Commonwealth Aircraft CA-27 Avon Sabre
In the late 1940's the Royal
Australian Air Force began searching for a succesor to its first front line jet
aircraft, the Meteor and Vampire. The North American F-86 Sabre fit the
RAAF's needs well, but a more powerful engine and armament was required. A
decision was made to produce a modified F-86F at CAC using the Rolls Royce Avon
turbojet in place of the usual General Elelctric J-34. Since the Avon was
shorter, lighter, but larger in diameter than the engine it replaced, and with
the replacement of the six 0.50" machine gun armament with two 30mm cannon,
the fuselage was greatly modified; so much so that only 40% of the structure is
common to the original aircraft. Service testing began at the end of 1954, with
full serveice commencing in early 1956.
Three series of Avon Sabres were built, Mark 30 aircraft had the original slatted wing and Mark 31 aircraft had the extended hard wing, while many Mark 30's were updated with the newer wing. The definitive Mark 32 version used Australian built Avon 26 engines and the 6-3 wing, and were fitted (or retrofitted) to use the Sidewinder missile.
The aircraft photographed for the walkaround (A94-914) is a Mark 30 fitted with the hard wing.
The CAC Avon Sabre was replaced in RAAF use by the Mirage, with sixteen surplus aircraft going to Malaysia where they served successfully until replacement in the early 1980's.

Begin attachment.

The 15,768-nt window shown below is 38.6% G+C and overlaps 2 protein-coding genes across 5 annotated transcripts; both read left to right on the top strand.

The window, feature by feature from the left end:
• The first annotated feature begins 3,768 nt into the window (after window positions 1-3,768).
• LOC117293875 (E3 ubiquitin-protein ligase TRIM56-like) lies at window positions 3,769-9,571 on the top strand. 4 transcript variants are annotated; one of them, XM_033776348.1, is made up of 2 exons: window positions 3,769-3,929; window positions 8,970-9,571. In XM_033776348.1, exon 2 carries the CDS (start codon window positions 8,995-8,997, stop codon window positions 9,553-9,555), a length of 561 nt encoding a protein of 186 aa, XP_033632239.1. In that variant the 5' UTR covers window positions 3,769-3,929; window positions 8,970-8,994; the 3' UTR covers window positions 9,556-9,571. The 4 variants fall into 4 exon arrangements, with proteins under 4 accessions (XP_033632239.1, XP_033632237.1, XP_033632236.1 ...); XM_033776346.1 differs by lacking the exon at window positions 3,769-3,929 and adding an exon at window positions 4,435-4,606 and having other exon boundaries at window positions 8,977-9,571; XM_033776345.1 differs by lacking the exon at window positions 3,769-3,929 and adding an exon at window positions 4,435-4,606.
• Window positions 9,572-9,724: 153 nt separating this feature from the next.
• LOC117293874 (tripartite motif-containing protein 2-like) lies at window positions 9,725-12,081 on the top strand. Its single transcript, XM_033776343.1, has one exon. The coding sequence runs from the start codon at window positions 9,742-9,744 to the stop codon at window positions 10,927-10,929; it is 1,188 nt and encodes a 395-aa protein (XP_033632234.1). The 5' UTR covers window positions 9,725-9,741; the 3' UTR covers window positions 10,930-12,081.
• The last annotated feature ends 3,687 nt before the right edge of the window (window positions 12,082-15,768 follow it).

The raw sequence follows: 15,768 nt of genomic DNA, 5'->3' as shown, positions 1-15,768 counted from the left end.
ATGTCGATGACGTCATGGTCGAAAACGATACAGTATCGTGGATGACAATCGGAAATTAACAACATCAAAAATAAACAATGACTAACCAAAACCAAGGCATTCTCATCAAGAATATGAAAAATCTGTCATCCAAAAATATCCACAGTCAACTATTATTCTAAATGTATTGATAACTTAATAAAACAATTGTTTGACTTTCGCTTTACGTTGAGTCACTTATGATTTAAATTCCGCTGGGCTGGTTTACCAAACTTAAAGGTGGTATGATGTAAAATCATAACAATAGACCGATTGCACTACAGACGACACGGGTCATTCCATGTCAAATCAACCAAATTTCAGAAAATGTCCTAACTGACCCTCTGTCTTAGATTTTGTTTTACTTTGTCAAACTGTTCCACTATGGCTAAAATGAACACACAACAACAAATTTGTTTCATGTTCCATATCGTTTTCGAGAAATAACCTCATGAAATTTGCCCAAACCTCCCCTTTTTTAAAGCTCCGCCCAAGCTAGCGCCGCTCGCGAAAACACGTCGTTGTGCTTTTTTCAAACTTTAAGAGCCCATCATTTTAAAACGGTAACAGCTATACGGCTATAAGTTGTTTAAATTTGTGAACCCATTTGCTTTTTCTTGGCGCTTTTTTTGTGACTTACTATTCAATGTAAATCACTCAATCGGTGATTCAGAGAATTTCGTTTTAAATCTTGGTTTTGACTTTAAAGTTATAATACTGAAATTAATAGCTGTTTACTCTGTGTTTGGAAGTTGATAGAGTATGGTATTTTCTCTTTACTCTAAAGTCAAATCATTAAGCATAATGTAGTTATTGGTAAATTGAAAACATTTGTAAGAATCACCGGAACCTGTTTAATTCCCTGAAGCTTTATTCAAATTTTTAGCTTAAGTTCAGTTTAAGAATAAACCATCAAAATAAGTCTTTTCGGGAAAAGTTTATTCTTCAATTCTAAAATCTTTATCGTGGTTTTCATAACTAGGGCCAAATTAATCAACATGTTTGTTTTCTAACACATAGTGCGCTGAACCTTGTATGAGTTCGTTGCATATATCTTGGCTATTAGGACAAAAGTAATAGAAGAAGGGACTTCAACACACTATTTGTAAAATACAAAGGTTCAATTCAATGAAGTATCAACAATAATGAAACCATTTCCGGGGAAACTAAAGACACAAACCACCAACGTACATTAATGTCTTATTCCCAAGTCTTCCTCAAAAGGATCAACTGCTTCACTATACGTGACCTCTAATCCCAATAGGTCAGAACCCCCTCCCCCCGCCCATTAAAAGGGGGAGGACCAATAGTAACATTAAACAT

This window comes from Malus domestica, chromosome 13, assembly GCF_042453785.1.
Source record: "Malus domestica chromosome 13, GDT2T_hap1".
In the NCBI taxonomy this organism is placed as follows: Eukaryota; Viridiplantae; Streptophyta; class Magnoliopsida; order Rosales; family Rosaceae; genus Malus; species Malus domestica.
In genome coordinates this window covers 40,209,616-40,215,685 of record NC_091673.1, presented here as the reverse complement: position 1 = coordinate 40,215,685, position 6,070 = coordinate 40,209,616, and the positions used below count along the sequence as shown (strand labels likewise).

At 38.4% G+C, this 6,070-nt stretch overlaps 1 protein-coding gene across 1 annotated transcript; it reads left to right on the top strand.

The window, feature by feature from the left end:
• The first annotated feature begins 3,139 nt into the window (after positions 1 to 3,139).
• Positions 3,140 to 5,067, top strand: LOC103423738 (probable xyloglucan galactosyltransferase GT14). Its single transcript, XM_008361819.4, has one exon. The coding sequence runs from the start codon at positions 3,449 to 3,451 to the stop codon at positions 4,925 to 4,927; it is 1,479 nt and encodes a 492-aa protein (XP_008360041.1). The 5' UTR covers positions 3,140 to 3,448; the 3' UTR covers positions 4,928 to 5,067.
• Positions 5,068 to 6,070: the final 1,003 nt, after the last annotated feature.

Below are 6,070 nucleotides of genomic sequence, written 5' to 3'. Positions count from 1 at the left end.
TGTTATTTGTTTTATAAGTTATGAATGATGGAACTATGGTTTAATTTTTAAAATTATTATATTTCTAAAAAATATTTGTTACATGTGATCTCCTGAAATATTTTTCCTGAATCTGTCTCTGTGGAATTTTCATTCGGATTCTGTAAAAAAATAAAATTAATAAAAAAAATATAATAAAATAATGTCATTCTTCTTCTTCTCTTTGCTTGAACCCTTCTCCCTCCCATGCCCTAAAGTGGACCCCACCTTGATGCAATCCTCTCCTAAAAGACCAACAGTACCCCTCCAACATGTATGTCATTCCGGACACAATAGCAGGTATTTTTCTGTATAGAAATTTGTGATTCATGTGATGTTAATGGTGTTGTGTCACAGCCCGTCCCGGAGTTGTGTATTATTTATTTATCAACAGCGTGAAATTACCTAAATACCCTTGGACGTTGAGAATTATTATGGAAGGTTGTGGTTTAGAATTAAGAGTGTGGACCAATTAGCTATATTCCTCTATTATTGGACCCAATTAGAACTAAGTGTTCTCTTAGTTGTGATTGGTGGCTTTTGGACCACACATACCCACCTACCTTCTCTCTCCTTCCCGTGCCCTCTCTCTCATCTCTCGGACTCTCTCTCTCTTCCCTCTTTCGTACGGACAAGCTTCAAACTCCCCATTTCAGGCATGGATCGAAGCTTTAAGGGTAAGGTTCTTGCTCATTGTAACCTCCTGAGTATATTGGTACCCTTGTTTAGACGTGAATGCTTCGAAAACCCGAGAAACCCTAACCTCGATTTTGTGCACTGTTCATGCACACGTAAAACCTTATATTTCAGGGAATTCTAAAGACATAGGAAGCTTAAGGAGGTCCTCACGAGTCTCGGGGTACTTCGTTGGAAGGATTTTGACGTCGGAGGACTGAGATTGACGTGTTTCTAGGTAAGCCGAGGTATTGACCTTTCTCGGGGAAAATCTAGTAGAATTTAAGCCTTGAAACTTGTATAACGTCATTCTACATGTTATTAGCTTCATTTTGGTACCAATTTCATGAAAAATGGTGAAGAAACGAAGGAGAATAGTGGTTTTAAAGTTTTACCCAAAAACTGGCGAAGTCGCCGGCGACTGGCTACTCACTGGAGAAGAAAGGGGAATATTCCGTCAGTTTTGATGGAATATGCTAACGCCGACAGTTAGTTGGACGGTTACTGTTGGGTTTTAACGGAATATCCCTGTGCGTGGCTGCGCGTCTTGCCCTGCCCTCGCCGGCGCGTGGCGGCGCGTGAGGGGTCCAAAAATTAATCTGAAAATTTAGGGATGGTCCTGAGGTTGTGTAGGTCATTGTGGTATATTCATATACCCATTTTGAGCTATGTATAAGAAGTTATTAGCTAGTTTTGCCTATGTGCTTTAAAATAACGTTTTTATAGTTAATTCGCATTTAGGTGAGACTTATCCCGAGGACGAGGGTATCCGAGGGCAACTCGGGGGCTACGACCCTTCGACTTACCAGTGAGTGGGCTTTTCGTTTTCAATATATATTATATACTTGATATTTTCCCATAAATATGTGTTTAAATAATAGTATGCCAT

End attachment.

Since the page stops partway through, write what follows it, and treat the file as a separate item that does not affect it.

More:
The aircraft pictured is in the collection of
Australian Aviation Heritage Museum
557 Stuart Highway
Winnellie, NT 0820
These photos were taken by Shane Weier
at the Australian Aviation Heritage Museum
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|Port side of cockpit area of fuselage, showin the squadron insignia||Aft fuselage, viewed from the front||Fore fuselage, viewed from the rear||Vents on belly of aircraft|
|airbrake assembly||flap on port side of a/c||fuselage area, between the wing, and stab||engine exhaust pipe, viewed from port rear of aircraft|
|tail of aircraft, viewed from port side||port main landing gear||starboard flap||overall view of starboard side of aircraft|
|This detail shot of the wing root shows the small root fairing which I believe is made of fibreglass. It's actually a glossy pale blue colour identical to the top section of the fin, and not white as the reflections in the photo make part of it appear||Starboard side of aircraft, area between the wing, and horizontal stabs||exhaust pipe, port side of aircraft|